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Too little, too late

3 years ago

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Charlie Martin | Young writer


31 July 2021

In 1967, Ford of Europe’s Essex-based competition department struck gold when it transplanted the Lotus Cortina’s twin-cam engine into a stiffened Escort chassis. This formula made for a successful rally car that claimed victories in the 1968 Circuit of Ireland, Acropolis Rally and Scottish Rally at the hands of Roger Clark.

These victories caused the development of a modernised, original engine – the 120bhp, 16-valve, 1.6-litre BDA four-cylinder – spawning the Escort RS1600; the first Ford to carry the Rallye Sport designation. Launched in January 1970, the RS1600 soon won the debilitating 16,000-mile London to Mexico Rally, and claimed three RAC Rally victories by its replacement by the Mk2 Escort in 1975.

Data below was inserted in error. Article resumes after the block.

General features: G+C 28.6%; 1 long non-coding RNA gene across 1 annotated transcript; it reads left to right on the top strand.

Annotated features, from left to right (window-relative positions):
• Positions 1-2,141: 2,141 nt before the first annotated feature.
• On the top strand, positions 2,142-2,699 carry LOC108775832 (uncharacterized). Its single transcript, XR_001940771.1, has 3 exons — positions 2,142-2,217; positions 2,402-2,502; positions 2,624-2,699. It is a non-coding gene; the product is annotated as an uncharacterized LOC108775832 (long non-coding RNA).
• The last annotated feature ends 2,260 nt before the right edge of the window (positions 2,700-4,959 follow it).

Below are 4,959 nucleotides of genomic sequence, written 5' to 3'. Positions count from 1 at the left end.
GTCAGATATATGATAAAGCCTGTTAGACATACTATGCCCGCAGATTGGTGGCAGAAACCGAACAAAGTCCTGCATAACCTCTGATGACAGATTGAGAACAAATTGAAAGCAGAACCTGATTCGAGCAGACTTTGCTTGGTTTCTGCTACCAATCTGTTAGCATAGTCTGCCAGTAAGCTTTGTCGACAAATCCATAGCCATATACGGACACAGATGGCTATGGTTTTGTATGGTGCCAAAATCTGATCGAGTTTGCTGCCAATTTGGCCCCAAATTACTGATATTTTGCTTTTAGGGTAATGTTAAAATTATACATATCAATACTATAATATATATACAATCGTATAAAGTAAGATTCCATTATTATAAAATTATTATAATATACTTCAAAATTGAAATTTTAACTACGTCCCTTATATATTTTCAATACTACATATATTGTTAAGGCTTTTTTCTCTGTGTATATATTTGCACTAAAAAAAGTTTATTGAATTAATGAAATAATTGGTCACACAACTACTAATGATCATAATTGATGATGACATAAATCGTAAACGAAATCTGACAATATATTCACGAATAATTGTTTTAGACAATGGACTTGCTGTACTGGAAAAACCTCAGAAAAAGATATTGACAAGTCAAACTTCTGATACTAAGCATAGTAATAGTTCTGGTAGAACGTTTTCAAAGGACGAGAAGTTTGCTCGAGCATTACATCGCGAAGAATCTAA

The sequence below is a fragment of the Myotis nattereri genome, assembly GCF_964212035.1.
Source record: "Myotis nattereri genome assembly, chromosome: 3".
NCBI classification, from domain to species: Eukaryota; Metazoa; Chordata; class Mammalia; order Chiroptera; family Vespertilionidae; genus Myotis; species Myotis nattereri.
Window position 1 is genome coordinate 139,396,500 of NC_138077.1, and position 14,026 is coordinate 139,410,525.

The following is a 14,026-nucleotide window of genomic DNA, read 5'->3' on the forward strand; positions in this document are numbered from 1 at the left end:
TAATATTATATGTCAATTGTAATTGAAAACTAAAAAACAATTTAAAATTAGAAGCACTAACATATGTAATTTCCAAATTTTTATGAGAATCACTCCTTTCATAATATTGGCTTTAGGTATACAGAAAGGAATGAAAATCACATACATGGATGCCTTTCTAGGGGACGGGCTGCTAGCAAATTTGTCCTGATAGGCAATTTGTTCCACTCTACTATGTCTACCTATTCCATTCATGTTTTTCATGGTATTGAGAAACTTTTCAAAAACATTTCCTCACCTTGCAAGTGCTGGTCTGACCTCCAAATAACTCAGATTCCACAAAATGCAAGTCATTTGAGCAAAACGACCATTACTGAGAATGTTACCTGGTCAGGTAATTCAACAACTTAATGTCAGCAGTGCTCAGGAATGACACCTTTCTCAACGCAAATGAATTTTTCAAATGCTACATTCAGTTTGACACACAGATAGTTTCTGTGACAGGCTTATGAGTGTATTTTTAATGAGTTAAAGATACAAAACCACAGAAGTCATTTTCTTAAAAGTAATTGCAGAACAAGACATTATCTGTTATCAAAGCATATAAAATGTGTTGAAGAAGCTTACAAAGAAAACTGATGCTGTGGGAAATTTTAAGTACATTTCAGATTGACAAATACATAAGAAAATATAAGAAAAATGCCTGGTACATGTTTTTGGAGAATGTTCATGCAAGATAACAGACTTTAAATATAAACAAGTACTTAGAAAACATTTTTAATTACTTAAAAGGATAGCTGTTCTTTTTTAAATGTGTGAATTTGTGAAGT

The Mk2 picked up where the Mk1 left off, becoming Ford’s most successful rally car of all time. In uprated RS1800 guise it collected accolades such as victory in both the drivers’ and constructors’ World Rally Championships in 1979 with Björn Waldegård at the helm.

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